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EDUCATION

 

In a strongly competitive ranking that has not wavered for decades, Denver boasts the third most-educated workforce in the country. More than 85% of Denver adults over age 25 have graduated high school, and a striking 43% of adults here over age 25 have bachelor’s degrees, compared to 28% nationally. And 15% of Denver adults have graduate degrees, well over the national average of 10%.

The University of Colorado-Boulder, the University of Denver, and the Colorado School of Mines are ranked among the nation’s top 100 colleges, according to U.S. News & World Report.

Colorado's 13 entrepreneurial colleges and their 35 campuses set a critical pathway to individual achievement and economic vitality. Throughout the region, extensive partnerships with business, industry and local government--including Denver OED Workforce Development—ensure that students are well-prepared for tomorrow’s careers. Community colleges in Denver offer teachers who are real-world experts, degrees in high-demand careers, and campuses close to where students live.





The Denver Public School District is particularly proud of its nine Denver Schools of Science and Technology (DSST), charter locations focused on science, technology, engineering, and math. 

SAT scores from Colorado students in 2014 compared very favorably to national averages. In Critical Reading, Colorado averages 582 over the national 497. Math scores in Colorado average 586 over the national 513, and our average Writing score of 567 tops the national average of 487.

Denver is striving to be a recognized leader in connecting curriculum to employers’ critical needs. We appreciate that even with a healthy roster of impressive academic institutions, our ability to directly bridge classroom curricula to real-life, real-world challenges is ultimately the true measure of success in the eyes of our rapidly growing employers.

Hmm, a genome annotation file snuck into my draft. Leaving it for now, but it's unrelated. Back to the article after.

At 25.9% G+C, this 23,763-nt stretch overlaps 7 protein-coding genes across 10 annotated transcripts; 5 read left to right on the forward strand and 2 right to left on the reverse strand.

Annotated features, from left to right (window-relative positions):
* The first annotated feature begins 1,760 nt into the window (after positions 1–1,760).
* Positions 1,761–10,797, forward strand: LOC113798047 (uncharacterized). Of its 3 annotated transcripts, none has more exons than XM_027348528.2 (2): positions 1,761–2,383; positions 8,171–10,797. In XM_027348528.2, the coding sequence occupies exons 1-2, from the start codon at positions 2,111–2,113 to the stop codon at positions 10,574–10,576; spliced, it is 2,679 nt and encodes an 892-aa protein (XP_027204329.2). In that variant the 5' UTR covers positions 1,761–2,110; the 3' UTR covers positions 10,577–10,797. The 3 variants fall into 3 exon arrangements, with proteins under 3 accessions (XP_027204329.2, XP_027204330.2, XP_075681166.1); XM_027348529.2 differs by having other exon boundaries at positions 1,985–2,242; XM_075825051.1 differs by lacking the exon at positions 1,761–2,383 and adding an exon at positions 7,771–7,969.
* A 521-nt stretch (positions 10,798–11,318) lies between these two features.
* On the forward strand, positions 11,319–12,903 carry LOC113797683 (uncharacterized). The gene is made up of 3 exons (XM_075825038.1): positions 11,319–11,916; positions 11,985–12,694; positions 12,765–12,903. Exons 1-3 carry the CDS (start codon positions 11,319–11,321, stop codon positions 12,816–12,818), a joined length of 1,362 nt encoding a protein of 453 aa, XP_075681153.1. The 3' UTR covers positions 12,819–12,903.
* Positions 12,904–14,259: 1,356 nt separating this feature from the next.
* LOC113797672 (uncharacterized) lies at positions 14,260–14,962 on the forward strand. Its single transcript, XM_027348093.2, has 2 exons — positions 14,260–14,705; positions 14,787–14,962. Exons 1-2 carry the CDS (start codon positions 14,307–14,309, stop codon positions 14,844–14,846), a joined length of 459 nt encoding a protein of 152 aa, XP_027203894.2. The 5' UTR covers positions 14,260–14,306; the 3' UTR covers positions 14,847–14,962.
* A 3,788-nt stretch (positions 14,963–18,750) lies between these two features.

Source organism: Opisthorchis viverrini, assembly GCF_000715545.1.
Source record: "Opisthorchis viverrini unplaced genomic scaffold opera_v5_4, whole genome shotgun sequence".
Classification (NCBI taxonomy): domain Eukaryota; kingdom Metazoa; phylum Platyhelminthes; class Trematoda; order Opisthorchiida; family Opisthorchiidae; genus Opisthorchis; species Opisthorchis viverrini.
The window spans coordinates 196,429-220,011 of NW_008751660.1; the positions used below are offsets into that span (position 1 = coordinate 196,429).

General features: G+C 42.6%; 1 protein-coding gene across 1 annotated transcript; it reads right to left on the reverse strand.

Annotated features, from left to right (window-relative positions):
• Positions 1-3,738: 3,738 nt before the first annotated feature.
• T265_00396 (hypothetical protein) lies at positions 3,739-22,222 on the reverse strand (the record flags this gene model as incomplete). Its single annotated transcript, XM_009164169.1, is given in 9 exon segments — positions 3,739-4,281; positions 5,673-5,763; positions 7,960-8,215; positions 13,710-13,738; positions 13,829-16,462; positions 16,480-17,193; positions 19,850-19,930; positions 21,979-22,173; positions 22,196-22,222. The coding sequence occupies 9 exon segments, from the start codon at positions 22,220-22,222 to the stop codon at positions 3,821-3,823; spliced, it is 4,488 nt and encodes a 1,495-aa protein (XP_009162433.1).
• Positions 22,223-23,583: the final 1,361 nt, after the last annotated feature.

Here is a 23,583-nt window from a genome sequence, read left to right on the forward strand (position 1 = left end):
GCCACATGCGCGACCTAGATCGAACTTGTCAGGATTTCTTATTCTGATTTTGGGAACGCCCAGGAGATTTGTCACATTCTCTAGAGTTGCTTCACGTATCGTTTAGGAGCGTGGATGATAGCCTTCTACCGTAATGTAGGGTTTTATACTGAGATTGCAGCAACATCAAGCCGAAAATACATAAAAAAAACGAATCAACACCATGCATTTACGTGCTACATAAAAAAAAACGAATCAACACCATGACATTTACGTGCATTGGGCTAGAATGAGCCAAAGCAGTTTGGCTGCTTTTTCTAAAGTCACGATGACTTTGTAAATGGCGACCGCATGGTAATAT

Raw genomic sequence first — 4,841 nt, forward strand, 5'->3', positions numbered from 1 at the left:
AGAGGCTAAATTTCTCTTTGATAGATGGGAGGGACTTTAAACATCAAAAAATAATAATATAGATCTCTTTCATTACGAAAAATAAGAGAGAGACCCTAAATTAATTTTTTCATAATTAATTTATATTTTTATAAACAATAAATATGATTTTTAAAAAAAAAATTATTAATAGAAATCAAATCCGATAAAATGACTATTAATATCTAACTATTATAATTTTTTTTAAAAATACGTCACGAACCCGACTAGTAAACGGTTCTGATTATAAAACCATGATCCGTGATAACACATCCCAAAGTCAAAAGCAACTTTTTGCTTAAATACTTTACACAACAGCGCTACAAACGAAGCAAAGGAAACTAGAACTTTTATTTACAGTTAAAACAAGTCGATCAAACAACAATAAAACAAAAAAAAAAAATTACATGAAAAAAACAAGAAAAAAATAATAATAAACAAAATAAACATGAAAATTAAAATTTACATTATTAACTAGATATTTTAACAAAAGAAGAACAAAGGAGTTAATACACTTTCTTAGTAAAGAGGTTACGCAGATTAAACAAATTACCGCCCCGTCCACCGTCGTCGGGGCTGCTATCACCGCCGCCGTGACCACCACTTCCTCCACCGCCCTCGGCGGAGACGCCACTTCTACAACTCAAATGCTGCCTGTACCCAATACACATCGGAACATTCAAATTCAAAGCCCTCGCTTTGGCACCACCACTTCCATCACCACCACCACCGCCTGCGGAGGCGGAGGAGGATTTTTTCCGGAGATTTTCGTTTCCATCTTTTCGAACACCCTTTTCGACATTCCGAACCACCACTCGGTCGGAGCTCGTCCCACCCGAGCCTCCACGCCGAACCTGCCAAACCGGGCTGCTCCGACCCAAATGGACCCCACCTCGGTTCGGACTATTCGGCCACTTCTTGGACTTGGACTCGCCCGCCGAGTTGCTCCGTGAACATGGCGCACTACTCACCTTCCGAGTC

Denver is specifically focused on cross-sector cooperation to improve pre-employment training in the fields of advanced manufacturing, IT, and healthcare. This  begins with exposing students as young as 8th grade into the potential of various technical careers, delivering a range of intern and "career academy" programs for high school and undergraduate students, and continuing through our entire spectrum of supporting services for young adults, working adults, veterans, and the long-term unemployed.

In Fall 2014, the U.S. Department of Labor awarded a $6.1 million Ready-to-Work Partnership grant to seven Colorado counties to boost employment in our manufacturing and tech sectors through training/support of the long-term unemployed. Denver's Office of Economic Development (OED) is the lead administrative agency on the four-year project, which is poised to be a powerful win-win: re-engaging experienced workers back into lucrative careers and also bolstering the middle-skill talent pool that Colorado firms hire from.